A mystical masterwork
This book by the great Barbadian poet Kamau Brathwaite is characteristically sui generis, vatic, and strange, exhibiting ornery bravura. Tonally and typographically frenetic in the 'sycorax video style' he's been employing for decades, the work examines a major theme appropriate to a great poet in the late stages of his career: that of the afterlife. Brathwaite performs a kind of spiritual/aesthetic GPS in his poetry and is is a poet of undeniable stature, writing the final poems of his career. Central to the book is a series of poems outlining the speaker's (the poet's) experiences with what he calls "Cultural Lynching." These poems speak of appropriation, theft, isolation, and exploitation, all within a context of an American hegemony that intensifies the racial politics and ageism underlying the events described. The speaker's pain and outrage are almost overwhelming. Filled with longing, rage, nostalgia, impotence, wisdom, and love, this book is moving in every sense of the word.
Redgrove/Lazarus and the Sea
Lazarus pleads w/the poet fe help im out of im wound
There's such an emptiness on this hillside. . .
O Lazarus my lover
How Beverley? How you?
He rise up during the time of salt
Beech tree fallen among dreams
The Sideways Cauchemar
You don't have no memory on yr tongue. . .
A late but valentine poem
i am the man of dust this hillside. . .
for Lazarus. . . i fear. . .the miracle was nvr perfect. . .
it cd only have been a blemish. . .
the 40 days where i lay dying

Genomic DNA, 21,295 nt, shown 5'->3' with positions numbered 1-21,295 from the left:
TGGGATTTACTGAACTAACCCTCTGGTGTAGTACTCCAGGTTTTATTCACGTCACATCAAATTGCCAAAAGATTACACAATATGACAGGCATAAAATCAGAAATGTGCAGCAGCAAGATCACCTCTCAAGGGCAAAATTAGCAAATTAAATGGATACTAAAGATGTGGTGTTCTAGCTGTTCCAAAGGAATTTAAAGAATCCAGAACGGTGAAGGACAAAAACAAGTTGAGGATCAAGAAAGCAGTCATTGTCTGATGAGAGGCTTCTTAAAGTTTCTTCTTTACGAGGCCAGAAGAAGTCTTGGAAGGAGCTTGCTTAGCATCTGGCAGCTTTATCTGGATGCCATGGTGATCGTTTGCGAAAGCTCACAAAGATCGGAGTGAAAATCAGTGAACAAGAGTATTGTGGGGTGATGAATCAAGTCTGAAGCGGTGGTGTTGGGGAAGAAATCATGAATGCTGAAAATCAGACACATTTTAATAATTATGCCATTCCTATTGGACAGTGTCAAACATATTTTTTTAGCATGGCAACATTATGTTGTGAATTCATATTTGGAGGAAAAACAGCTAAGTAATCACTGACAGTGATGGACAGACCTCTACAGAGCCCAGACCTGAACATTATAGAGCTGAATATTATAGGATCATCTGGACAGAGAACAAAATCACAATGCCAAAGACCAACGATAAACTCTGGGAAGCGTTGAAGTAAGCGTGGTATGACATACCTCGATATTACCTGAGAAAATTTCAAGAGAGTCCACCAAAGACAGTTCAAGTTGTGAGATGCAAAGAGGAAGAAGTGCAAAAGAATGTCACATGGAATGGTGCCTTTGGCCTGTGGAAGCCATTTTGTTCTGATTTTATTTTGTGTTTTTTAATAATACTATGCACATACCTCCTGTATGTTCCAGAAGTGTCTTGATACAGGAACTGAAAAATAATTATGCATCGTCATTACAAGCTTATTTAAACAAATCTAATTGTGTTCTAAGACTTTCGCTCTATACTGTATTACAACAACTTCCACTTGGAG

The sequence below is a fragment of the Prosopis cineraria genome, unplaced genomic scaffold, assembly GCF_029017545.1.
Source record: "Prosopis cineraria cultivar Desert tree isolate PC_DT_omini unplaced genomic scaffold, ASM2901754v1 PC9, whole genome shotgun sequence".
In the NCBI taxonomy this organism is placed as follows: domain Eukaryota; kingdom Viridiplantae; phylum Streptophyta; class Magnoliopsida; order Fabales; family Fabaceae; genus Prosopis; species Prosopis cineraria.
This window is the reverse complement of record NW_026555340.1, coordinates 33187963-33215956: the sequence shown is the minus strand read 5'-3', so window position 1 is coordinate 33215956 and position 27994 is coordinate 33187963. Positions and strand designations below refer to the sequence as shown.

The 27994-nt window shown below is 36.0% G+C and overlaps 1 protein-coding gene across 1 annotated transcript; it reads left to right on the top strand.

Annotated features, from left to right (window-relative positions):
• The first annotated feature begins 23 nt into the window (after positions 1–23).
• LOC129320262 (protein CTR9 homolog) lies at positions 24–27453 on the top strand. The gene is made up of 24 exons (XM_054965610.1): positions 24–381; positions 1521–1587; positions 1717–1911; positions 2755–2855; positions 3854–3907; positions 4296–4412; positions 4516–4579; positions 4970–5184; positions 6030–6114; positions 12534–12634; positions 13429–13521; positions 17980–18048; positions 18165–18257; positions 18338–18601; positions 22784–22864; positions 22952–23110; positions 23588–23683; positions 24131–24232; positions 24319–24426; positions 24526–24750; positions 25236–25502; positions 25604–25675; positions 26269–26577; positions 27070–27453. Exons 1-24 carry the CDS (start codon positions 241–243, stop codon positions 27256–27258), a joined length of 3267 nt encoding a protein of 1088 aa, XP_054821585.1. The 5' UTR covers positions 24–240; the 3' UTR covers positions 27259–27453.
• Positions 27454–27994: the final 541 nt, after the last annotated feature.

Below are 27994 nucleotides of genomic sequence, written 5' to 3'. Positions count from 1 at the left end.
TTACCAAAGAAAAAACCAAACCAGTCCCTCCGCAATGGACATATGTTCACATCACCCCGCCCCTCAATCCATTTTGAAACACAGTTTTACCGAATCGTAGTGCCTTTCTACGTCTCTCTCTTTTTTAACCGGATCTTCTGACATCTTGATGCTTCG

first Light – birth – the Beginning. . .
Life is not song or resurrection
There's so much contradiction. . .
Ghost of the Morning
Alice in Wonderland
i am who i am not
if yu cd have brought me back from the dead. . .
The slave ship Beloved
old woman at the Xcrossroad
And now i hear the voices from beyond the grave
i've come to the stage where my [now] words. . .
pale travaille hollow & familiar shell. . .
lazarus lass poem
"Brathwaite's work here is jagged, politically engaged ... Fragments of reportage, song, and dream abut slippery linguistic ruins in his trademark Sycorax video style, which features wildly varying layout and typography."~Publishers Weekly
"This book is Kamau Brathwaite's grand, retrospective understanding of his entire poetics—which has extended and developed and ramified across well over half a century of enormous human change. It is also a culmination of his insistent, original vision. Lazarus, recalled from the dead, is reprised in the history of the collective mind of a once enslaved and now resurrected people—a mind embodied in the individual mind of this magnificent poet and called back to life by his absolute freedom to speak."~Vijay Seshadri, Sarah Lawrence College
"No one writes like Kamau Brathwaite. He is a poet of global importance. The book is an intimate, mystical lens to gaze across time periods and literary modes and frames. The overall effect is mesmerizing, even transcendent, from his lush, mystical descriptions of island nature to his totally unexpected arresting invitation to a beheading. This is a mystical, liberatory, heartbreaking book."~Joyelle McSweeney, author of Dead Youth, or, The Leaks